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Born to Be a Rolling Stone


Download links and information about Born to Be a Rolling Stone by Gene Vincent. This album was released in 1985 and it belongs to Rock, Folk Rock, Rock & Roll, Country, Pop, Alternative, Songwriter/Lyricist, Psychedelic genres. It contains 12 tracks with total duration of 30:27 minutes.

Artist: Gene Vincent
Release date: 1985
Genre: Rock, Folk Rock, Rock & Roll, Country, Pop, Alternative, Songwriter/Lyricist, Psychedelic
Tracks: 12
Duration: 30:27
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No. Title Length
1. Ain't That Too Much 3:00
2. Am I That Easy to Forget 2:28
3. Bird Doggin' 2:54
4. Born to Be a Rollin' Stone 2:17
5. Hi Lili, Hi-Lo 2:10
6. Hurtin' for You Baby 2:35
7. I'm a Lonesome Fugitive 3:01
8. I've Got My Eyes On You 1:58
9. Lonely Street 2:16
10. Love Is a Bird 2:32
11. Poor Man's Prison 2:36
12. Words and Music 2:40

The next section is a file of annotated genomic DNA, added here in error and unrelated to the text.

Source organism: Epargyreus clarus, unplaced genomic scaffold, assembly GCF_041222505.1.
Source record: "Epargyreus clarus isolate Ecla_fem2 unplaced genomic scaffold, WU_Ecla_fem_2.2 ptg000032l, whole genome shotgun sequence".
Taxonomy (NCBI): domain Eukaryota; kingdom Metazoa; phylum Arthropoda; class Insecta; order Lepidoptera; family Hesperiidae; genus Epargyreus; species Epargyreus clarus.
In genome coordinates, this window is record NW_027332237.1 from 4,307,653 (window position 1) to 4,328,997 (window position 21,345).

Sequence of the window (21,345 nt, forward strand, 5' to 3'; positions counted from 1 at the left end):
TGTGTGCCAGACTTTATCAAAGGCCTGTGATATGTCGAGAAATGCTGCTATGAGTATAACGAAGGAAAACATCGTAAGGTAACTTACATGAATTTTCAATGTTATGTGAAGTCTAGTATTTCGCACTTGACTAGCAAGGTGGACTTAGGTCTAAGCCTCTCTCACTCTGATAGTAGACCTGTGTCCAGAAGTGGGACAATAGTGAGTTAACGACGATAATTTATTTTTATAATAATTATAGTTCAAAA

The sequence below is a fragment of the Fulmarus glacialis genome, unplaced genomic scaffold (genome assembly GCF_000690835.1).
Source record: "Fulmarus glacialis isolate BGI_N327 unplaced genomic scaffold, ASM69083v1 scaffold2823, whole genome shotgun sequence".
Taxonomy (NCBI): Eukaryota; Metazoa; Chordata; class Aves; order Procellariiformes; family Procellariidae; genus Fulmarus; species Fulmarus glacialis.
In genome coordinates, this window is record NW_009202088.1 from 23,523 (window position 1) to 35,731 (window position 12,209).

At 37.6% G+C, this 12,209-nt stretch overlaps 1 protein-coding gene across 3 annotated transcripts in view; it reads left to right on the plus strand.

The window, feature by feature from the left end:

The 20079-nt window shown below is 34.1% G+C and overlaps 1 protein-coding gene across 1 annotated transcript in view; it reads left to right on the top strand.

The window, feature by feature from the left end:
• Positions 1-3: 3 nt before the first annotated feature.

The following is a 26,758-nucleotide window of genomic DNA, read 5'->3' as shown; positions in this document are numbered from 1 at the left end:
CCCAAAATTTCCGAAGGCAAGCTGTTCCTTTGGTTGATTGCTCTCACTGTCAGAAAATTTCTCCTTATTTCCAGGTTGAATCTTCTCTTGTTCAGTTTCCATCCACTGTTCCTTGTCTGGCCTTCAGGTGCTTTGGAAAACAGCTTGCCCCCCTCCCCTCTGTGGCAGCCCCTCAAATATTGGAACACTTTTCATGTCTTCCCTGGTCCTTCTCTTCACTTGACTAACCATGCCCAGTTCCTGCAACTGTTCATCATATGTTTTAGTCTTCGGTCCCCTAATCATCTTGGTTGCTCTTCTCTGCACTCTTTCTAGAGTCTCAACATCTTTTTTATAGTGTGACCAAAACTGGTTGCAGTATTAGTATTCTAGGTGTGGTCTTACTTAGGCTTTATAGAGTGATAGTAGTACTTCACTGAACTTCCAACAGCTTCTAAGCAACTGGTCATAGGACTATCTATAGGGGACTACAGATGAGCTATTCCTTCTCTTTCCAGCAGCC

Faced with a career that was going nowhere fast on a treadmill of gigs, booze and oldies, Gene Vincent re-grouped in 1966 and with the help of an all-star team of Southern California studio whizzes, recorded a batch of songs that stand out as some of his best work. Challenge Records assembled some top-notch session cats like Glen Campbell, Al Casey, Jim Seals, Dash Crofts and David Gates, rounded up some good songs and let Gene loose. The songs aren't rockabilly, though, not even a little. Instead they are solid mid-'60s fare with a folk-rock-meets-garage sound. He is in fine voice throughout, sounding tough and ready on hard rockers like "Bird Doggin'," "Ain't That Too Much" and "Words and Music," sensitive on sweet ballads like "Hi-Lili, Hi-Lo," and heartbroken and blue on desperate songs like "Hurtin' for You Baby" and "Am I That Easy to Forget." He shows off his country side on a rock-solid cover of Merle Haggard's "I'm a Lonesome Fugitive," gets loose and swinging on a boppy "Poor Man's Prison," and on what may be the album's best song, the chiming folk-rocker "Love Is a Bird," which sounds very much like Gene Clark. In fact at times the record sounds like (with some 12-string guitar added) the Byrds, but mostly the results are not too far from what the Everly Brothers were doing around the same time. Sadly, Vincent had even less commercial success than the Brothers, as his Challenge singles sank without a trace and were never collected as an album in the States. In 1985, Topline was the first to put the Challenge sessions on disc with Born to Be a Rolling Stone, which collects all 12 songs cut for the label. 1992's Ain't That Too Much!: The Complete Challenge Sessions, on Sundazed, makes this collection redundant by including great liner notes and a batch of outtakes as well.